Dr Emma Sheehan
Building ecosystem resilience and prosperous sustainable fisheries with a whole site approach to Marine Protection.
Dr Emma V. Sheehan is an Associate Professor of Marine Ecology at the University of Plymouth. Her research is focused on Marine Protected Areas (MPA), spatial fisheries management and emerging blue industries such as marine renewables and offshore shellfish aquaculture, that if managed to exclude destructive human practices, have the potential to restore the health and functionality of biogenic habitats. To inspire and inform ambitious marine policy and management, Dr Sheehan leads the applied Marine Ecosystems Research unit (https://www.plymouth.ac.uk/research/applied-marine-ecosystems-research-unit/amer ) that develops and utilises non-destructive techniques to assess the effectiveness of spatial management for species and habitats over large spatial and temporal scales.
Professor Pippa Moore
The structure, function and blue carbon potential of UK kelp forests
Pip Moore is a Professor of Marine Science at Newcastle University having previous worked as an academic at Aberystwyth University. Her research interests include the impact of climate change and other anthropogenic activities on coastal marine ecosystems. Broadly, her current research projects include kelp forest ecology, blue carbon, marine heatwaves, and eco-engineering.
Kelp forests extend along 33% of the global coastline, where they provide a 3-dimensional habitat that supports elevated levels of primary and secondary production as well as providing a range of goods and services to human society. At the same time these vital ecosystems are subjected to a range of anthropogenic stressors from direct exploitation to the impacts of climate change. Some of the early pioneering work on the ecology, distribution and standing stock of kelp was undertaken in the UK, but from the 1980s onwards attitudes and regulations towards scientific diving has meant that the UK has lagged behind other countries in our ecological understanding of kelp forests. Here I will present research undertaken over the last eight years where we have undertaken large-scale (across 9° of latitude) mensurative experiments to better understand how the structure of kelp and kelp associated assemblages vary across natural gradients. Using space-for-time substitutions and experimental manipulations I will also outline the likely responses of kelp to future climate warming and what this might mean for the structure, functioning and ecosystem services kelp forests provide. Finally, I will the potential UK kelp forests to act as blue carbon donors.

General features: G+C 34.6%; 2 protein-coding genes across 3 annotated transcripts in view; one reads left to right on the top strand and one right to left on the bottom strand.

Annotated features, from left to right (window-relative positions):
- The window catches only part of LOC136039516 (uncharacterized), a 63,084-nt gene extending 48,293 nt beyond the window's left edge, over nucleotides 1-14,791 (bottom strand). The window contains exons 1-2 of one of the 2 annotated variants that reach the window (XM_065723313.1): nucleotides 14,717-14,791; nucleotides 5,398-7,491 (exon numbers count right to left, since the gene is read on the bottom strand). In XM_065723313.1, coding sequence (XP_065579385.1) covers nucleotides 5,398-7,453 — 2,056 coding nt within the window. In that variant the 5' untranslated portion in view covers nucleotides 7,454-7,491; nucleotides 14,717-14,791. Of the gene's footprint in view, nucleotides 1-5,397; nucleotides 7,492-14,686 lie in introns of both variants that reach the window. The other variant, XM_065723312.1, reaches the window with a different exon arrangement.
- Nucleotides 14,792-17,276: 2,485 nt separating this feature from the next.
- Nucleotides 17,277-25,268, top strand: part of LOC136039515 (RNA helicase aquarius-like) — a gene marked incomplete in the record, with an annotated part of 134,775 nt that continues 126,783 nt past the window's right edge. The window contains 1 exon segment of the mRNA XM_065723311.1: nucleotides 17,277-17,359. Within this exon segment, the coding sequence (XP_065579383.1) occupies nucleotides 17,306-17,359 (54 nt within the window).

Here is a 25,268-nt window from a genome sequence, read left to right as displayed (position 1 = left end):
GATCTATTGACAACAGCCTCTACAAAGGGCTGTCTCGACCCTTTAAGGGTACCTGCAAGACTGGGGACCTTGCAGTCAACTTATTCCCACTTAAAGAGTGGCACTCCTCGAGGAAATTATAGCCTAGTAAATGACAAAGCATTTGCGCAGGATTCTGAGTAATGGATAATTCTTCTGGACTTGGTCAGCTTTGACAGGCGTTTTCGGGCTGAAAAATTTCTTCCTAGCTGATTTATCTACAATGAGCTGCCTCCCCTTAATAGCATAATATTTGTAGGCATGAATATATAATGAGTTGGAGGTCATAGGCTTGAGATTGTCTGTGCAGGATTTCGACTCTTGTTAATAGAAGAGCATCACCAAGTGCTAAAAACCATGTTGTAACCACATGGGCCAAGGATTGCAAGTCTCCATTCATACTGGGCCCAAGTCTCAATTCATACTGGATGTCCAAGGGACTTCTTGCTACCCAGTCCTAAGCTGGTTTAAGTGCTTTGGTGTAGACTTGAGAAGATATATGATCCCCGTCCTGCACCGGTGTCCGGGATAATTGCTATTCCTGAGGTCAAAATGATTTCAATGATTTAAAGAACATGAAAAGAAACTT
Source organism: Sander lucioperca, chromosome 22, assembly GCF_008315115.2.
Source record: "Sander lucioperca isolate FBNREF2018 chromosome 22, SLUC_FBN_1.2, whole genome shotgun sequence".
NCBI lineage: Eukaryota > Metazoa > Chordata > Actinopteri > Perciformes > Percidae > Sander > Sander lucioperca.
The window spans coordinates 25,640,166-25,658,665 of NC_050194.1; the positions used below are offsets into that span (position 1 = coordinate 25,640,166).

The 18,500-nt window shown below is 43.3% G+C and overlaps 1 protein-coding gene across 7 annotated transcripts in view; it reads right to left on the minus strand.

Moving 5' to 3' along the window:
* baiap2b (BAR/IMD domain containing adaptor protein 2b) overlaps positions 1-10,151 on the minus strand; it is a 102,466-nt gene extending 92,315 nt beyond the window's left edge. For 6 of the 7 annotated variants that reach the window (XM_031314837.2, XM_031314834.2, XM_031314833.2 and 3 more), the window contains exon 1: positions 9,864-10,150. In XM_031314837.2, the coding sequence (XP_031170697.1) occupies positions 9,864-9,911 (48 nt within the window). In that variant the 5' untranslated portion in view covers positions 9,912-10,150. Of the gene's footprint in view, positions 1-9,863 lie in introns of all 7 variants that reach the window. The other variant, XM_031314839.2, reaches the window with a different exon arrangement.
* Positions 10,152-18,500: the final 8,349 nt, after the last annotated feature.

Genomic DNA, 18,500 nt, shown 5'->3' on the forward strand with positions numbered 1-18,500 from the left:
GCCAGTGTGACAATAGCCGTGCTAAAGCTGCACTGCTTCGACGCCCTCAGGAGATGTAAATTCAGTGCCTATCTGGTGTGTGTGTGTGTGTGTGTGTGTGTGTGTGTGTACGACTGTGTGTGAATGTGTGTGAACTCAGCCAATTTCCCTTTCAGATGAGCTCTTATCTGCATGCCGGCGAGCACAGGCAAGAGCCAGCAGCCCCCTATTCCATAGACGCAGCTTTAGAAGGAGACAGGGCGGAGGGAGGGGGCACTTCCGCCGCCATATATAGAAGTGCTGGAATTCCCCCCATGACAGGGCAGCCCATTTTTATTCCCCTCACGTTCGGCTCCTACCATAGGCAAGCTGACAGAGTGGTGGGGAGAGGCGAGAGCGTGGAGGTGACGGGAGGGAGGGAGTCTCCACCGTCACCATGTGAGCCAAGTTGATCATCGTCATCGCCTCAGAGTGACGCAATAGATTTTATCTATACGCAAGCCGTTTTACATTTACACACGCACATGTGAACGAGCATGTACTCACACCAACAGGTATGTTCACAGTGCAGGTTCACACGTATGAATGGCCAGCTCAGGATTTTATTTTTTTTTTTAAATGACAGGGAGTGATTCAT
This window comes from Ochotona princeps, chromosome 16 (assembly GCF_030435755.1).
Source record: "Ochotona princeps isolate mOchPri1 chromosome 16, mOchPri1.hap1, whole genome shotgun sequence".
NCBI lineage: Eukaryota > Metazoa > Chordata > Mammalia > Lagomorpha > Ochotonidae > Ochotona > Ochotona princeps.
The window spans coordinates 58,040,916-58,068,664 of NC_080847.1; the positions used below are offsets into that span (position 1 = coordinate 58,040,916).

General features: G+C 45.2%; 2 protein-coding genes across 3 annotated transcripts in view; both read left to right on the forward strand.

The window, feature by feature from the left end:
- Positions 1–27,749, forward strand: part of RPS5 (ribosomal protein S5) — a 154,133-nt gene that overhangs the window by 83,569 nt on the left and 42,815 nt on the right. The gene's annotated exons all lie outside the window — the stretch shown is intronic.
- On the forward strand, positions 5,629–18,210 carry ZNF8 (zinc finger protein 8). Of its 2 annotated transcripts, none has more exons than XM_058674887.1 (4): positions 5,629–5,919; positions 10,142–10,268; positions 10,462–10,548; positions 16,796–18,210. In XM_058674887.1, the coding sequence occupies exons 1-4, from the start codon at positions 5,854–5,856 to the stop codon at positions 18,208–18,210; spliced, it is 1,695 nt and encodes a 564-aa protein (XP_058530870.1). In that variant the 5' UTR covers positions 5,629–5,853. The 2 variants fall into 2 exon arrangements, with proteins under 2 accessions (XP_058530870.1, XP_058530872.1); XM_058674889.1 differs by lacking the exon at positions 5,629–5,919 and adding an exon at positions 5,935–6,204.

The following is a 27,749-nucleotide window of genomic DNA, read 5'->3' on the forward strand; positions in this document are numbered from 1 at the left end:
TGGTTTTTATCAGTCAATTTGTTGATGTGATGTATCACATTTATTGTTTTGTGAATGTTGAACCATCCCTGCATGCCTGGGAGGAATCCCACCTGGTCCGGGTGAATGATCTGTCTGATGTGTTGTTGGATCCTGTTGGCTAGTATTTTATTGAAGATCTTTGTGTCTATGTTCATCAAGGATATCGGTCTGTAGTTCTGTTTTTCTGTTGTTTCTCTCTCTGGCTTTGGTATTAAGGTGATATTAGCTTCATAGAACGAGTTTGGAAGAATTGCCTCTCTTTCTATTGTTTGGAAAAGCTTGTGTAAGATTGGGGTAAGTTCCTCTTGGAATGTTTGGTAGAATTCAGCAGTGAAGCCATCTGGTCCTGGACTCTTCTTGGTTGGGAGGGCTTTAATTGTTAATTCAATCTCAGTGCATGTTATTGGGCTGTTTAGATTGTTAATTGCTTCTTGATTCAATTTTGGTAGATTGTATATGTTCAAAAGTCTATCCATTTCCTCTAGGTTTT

Britain’s Living Seas: Creating Connection with Our Shores & Empowering Everyday Marine Conservationists.
Hannah Rudd is a marine scientist and science communicator, based in Suffolk, who specialises in sharks. Her first book, Britain’s Living Seas: Our Coastal Wildlife and How We Can Save It, written in collaboration with the Wildlife Trusts, aims to shed light on the beauty of our shores whilst informing the public on the ocean emergency and empowering people to protect our marine environment. Hannah is also currently the Policy & Advocacy Manager for the Angling Trust, a Marine Scientist collaborating with Shark Hub UK, Trustee of the Pat Smith Database, and an ambassador for the High Seas Alliance.
Life below the waves around the British Isles is often overlooked in favour of warmer shores, yet our seas are filled with interesting species that are no less exciting than those found further afield. The very ecological diversity that makes our seas unique also makes them vulnerable to exploitation. Ultimately, the action we take in the next decade to curtail the climate emergency and ecological breakdown will dictate the future of our blue world. While leadership must be shown throughout society, we should never underestimate our power as individuals and as communities to use our voices in trying to turn the tide.
Forging a connection with our shores is key to empowering people and communities to take ocean action. Communicating ocean optimism through community projects and nature-based solutions to the ocean crisis is vital to mobilising sustained action for our seas. Yet access to blue spaces is unequal, and many sustainable choices are a privilege. It will take an ocean of people to generate the change required to safeguard a healthy future for our seas, life within them and the communities that depend on them. Our collective conservation success depends on a seat at the table for people from every background and walk of life. The ocean touches all our lives, and together, we must make a positive difference for our blue world.
In this talk Hannah will share examples from her experiences with the recreational angling community that touch on these key themes, alongside personal anecdotes from being an early-career marine scientist and conservationist.